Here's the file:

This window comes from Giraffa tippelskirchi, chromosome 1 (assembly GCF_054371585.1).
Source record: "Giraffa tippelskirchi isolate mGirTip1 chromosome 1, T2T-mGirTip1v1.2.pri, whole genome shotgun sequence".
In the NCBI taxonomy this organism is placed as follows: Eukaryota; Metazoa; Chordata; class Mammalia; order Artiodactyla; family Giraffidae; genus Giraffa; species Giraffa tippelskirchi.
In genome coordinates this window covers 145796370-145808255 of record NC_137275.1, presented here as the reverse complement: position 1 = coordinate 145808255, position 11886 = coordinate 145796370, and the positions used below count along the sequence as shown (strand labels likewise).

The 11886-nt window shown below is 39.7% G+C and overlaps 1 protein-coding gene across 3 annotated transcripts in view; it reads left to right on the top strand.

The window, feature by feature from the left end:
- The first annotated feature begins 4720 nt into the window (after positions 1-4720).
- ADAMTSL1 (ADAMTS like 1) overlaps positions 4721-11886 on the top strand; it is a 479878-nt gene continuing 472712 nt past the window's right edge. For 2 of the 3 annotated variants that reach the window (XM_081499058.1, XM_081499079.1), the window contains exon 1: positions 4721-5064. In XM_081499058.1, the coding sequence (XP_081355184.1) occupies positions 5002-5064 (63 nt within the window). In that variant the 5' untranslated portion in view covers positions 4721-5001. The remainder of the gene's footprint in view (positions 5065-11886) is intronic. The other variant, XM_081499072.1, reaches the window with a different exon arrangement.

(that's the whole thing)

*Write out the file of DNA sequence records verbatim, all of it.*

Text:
This window comes from Giraffa tippelskirchi, chromosome 1 (assembly GCF_054371585.1).
Source record: "Giraffa tippelskirchi isolate mGirTip1 chromosome 1, T2T-mGirTip1v1.2.pri, whole genome shotgun sequence".
In the NCBI taxonomy this organism is placed as follows: Eukaryota; Metazoa; Chordata; class Mammalia; order Artiodactyla; family Giraffidae; genus Giraffa; species Giraffa tippelskirchi.
In genome coordinates this window covers 145796370-145808255 of record NC_137275.1, presented here as the reverse complement: position 1 = coordinate 145808255, position 11886 = coordinate 145796370, and the positions used below count along the sequence as shown (strand labels likewise).

The 11886-nt window shown below is 39.7% G+C and overlaps 1 protein-coding gene across 3 annotated transcripts in view; it reads left to right on the top strand.

The window, feature by feature from the left end:
- The first annotated feature begins 4720 nt into the window (after positions 1-4720).
- ADAMTSL1 (ADAMTS like 1) overlaps positions 4721-11886 on the top strand; it is a 479878-nt gene continuing 472712 nt past the window's right edge. For 2 of the 3 annotated variants that reach the window (XM_081499058.1, XM_081499079.1), the window contains exon 1: positions 4721-5064. In XM_081499058.1, the coding sequence (XP_081355184.1) occupies positions 5002-5064 (63 nt within the window). In that variant the 5' untranslated portion in view covers positions 4721-5001. The remainder of the gene's footprint in view (positions 5065-11886) is intronic. The other variant, XM_081499072.1, reaches the window with a different exon arrangement.